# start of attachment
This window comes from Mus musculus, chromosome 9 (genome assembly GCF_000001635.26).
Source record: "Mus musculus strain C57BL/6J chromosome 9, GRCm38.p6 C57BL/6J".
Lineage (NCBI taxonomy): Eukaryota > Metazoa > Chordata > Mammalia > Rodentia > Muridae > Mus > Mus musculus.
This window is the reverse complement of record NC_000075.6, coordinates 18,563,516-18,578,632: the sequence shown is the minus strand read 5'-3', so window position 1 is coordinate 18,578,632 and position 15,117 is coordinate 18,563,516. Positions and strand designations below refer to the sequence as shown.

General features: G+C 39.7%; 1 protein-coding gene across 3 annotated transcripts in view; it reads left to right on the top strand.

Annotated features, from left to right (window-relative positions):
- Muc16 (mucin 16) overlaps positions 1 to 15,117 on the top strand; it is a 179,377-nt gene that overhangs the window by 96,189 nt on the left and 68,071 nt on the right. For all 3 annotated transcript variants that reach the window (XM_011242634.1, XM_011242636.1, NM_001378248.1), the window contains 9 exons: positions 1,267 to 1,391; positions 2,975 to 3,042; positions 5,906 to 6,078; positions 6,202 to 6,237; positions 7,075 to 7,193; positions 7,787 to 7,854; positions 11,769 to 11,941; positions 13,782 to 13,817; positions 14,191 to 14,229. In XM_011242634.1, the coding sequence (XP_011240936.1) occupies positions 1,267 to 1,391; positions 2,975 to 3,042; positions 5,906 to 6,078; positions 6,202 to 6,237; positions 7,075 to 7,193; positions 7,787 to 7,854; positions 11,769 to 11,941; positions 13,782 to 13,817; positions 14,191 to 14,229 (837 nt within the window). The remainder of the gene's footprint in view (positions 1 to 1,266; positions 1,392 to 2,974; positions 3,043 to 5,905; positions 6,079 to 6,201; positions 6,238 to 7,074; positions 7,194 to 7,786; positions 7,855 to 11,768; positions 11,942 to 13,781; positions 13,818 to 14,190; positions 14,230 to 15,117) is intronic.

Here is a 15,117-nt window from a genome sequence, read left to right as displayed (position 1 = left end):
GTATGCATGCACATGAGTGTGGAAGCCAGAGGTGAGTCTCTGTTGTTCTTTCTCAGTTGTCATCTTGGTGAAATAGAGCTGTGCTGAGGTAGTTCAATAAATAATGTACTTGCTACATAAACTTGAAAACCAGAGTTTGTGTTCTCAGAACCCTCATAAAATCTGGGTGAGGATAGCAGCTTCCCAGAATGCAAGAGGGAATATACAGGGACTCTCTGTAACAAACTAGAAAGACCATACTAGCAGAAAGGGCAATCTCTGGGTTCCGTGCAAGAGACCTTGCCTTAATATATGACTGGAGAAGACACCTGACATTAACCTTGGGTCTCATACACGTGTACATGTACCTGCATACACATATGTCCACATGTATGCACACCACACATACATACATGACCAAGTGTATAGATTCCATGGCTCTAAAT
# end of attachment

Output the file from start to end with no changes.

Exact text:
This window comes from Mus musculus, chromosome 9 (genome assembly GCF_000001635.26).
Source record: "Mus musculus strain C57BL/6J chromosome 9, GRCm38.p6 C57BL/6J".
Lineage (NCBI taxonomy): Eukaryota > Metazoa > Chordata > Mammalia > Rodentia > Muridae > Mus > Mus musculus.
This window is the reverse complement of record NC_000075.6, coordinates 18,563,516-18,578,632: the sequence shown is the minus strand read 5'-3', so window position 1 is coordinate 18,578,632 and position 15,117 is coordinate 18,563,516. Positions and strand designations below refer to the sequence as shown.

General features: G+C 39.7%; 1 protein-coding gene across 3 annotated transcripts in view; it reads left to right on the top strand.

Annotated features, from left to right (window-relative positions):
- Muc16 (mucin 16) overlaps positions 1 to 15,117 on the top strand; it is a 179,377-nt gene that overhangs the window by 96,189 nt on the left and 68,071 nt on the right. For all 3 annotated transcript variants that reach the window (XM_011242634.1, XM_011242636.1, NM_001378248.1), the window contains 9 exons: positions 1,267 to 1,391; positions 2,975 to 3,042; positions 5,906 to 6,078; positions 6,202 to 6,237; positions 7,075 to 7,193; positions 7,787 to 7,854; positions 11,769 to 11,941; positions 13,782 to 13,817; positions 14,191 to 14,229. In XM_011242634.1, the coding sequence (XP_011240936.1) occupies positions 1,267 to 1,391; positions 2,975 to 3,042; positions 5,906 to 6,078; positions 6,202 to 6,237; positions 7,075 to 7,193; positions 7,787 to 7,854; positions 11,769 to 11,941; positions 13,782 to 13,817; positions 14,191 to 14,229 (837 nt within the window). The remainder of the gene's footprint in view (positions 1 to 1,266; positions 1,392 to 2,974; positions 3,043 to 5,905; positions 6,079 to 6,201; positions 6,238 to 7,074; positions 7,194 to 7,786; positions 7,855 to 11,768; positions 11,942 to 13,781; positions 13,818 to 14,190; positions 14,230 to 15,117) is intronic.

Here is a 15,117-nt window from a genome sequence, read left to right as displayed (position 1 = left end):
GTATGCATGCACATGAGTGTGGAAGCCAGAGGTGAGTCTCTGTTGTTCTTTCTCAGTTGTCATCTTGGTGAAATAGAGCTGTGCTGAGGTAGTTCAATAAATAATGTACTTGCTACATAAACTTGAAAACCAGAGTTTGTGTTCTCAGAACCCTCATAAAATCTGGGTGAGGATAGCAGCTTCCCAGAATGCAAGAGGGAATATACAGGGACTCTCTGTAACAAACTAGAAAGACCATACTAGCAGAAAGGGCAATCTCTGGGTTCCGTGCAAGAGACCTTGCCTTAATATATGACTGGAGAAGACACCTGACATTAACCTTGGGTCTCATACACGTGTACATGTACCTGCATACACATATGTCCACATGTATGCACACCACACATACATACATGACCAAGTGTATAGATTCCATGGCTCTAAAT